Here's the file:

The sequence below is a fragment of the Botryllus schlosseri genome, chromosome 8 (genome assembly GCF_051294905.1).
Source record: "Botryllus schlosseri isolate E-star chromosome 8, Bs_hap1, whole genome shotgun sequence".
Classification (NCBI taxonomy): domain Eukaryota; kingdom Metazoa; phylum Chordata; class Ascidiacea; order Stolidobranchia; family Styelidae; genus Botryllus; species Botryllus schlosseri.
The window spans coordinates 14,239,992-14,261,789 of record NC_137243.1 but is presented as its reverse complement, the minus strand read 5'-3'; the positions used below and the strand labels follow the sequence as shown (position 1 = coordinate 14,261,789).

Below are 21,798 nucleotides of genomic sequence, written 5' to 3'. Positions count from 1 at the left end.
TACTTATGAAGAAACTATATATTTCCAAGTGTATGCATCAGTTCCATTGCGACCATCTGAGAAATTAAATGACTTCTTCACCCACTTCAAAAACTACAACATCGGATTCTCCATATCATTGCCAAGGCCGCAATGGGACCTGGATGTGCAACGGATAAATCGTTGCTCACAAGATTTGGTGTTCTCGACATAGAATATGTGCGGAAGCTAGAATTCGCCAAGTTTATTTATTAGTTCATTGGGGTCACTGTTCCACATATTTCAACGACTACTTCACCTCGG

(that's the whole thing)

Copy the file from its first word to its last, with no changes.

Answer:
The sequence below is a fragment of the Botryllus schlosseri genome, chromosome 8 (genome assembly GCF_051294905.1).
Source record: "Botryllus schlosseri isolate E-star chromosome 8, Bs_hap1, whole genome shotgun sequence".
Classification (NCBI taxonomy): domain Eukaryota; kingdom Metazoa; phylum Chordata; class Ascidiacea; order Stolidobranchia; family Styelidae; genus Botryllus; species Botryllus schlosseri.
The window spans coordinates 14,239,992-14,261,789 of record NC_137243.1 but is presented as its reverse complement, the minus strand read 5'-3'; the positions used below and the strand labels follow the sequence as shown (position 1 = coordinate 14,261,789).

Below are 21,798 nucleotides of genomic sequence, written 5' to 3'. Positions count from 1 at the left end.
TACTTATGAAGAAACTATATATTTCCAAGTGTATGCATCAGTTCCATTGCGACCATCTGAGAAATTAAATGACTTCTTCACCCACTTCAAAAACTACAACATCGGATTCTCCATATCATTGCCAAGGCCGCAATGGGACCTGGATGTGCAACGGATAAATCGTTGCTCACAAGATTTGGTGTTCTCGACATAGAATATGTGCGGAAGCTAGAATTCGCCAAGTTTATTTATTAGTTCATTGGGGTCACTGTTCCACATATTTCAACGACTACTTCACCTCGG